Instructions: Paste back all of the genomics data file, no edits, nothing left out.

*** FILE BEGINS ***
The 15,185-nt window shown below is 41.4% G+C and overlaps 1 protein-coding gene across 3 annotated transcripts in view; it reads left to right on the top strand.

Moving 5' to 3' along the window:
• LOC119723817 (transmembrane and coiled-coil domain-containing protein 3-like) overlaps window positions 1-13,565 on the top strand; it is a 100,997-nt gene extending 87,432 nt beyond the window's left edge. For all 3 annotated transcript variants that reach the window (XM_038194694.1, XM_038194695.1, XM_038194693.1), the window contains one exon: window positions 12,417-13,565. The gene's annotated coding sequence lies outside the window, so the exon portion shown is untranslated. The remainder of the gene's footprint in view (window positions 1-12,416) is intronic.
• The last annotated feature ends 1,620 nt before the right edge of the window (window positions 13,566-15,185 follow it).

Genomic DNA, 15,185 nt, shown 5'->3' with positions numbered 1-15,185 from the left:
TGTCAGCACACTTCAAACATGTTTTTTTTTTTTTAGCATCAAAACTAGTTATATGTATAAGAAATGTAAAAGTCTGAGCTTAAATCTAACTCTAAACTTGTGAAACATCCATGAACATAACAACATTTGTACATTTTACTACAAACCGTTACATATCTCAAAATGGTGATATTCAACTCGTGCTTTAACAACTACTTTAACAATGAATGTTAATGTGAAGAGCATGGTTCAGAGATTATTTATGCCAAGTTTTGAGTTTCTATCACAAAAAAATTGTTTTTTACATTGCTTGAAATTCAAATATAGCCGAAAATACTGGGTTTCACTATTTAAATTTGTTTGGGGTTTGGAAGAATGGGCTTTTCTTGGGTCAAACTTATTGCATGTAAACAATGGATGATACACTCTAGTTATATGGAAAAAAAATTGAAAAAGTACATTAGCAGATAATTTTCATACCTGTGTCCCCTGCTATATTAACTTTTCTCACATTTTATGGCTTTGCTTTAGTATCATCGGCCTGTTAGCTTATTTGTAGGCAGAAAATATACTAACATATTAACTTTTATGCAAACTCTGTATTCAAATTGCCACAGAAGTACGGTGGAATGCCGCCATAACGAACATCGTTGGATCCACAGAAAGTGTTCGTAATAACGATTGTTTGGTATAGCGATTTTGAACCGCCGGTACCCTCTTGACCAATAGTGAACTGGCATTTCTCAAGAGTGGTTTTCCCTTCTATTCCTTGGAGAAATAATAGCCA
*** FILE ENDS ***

The 15,185-nt window shown below is 41.4% G+C and overlaps 1 protein-coding gene across 3 annotated transcripts in view; it reads left to right on the top strand.

Moving 5' to 3' along the window:
• LOC119723817 (transmembrane and coiled-coil domain-containing protein 3-like) overlaps window positions 1-13,565 on the top strand; it is a 100,997-nt gene extending 87,432 nt beyond the window's left edge. For all 3 annotated transcript variants that reach the window (XM_038194694.1, XM_038194695.1, XM_038194693.1), the window contains one exon: window positions 12,417-13,565. The gene's annotated coding sequence lies outside the window, so the exon portion shown is untranslated. The remainder of the gene's footprint in view (window positions 1-12,416) is intronic.
• The last annotated feature ends 1,620 nt before the right edge of the window (window positions 13,566-15,185 follow it).

Genomic DNA, 15,185 nt, shown 5'->3' with positions numbered 1-15,185 from the left:
TGTCAGCACACTTCAAACATGTTTTTTTTTTTTTAGCATCAAAACTAGTTATATGTATAAGAAATGTAAAAGTCTGAGCTTAAATCTAACTCTAAACTTGTGAAACATCCATGAACATAACAACATTTGTACATTTTACTACAAACCGTTACATATCTCAAAATGGTGATATTCAACTCGTGCTTTAACAACTACTTTAACAATGAATGTTAATGTGAAGAGCATGGTTCAGAGATTATTTATGCCAAGTTTTGAGTTTCTATCACAAAAAAATTGTTTTTTACATTGCTTGAAATTCAAATATAGCCGAAAATACTGGGTTTCACTATTTAAATTTGTTTGGGGTTTGGAAGAATGGGCTTTTCTTGGGTCAAACTTATTGCATGTAAACAATGGATGATACACTCTAGTTATATGGAAAAAAAATTGAAAAAGTACATTAGCAGATAATTTTCATACCTGTGTCCCCTGCTATATTAACTTTTCTCACATTTTATGGCTTTGCTTTAGTATCATCGGCCTGTTAGCTTATTTGTAGGCAGAAAATATACTAACATATTAACTTTTATGCAAACTCTGTATTCAAATTGCCACAGAAGTACGGTGGAATGCCGCCATAACGAACATCGTTGGATCCACAGAAAGTGTTCGTAATAACGATTGTTTGGTATAGCGATTTTGAACCGCCGGTACCCTCTTGACCAATAGTGAACTGGCATTTCTCAAGAGTGGTTTTCCCTTCTATTCCTTGGAGAAATAATAGCCA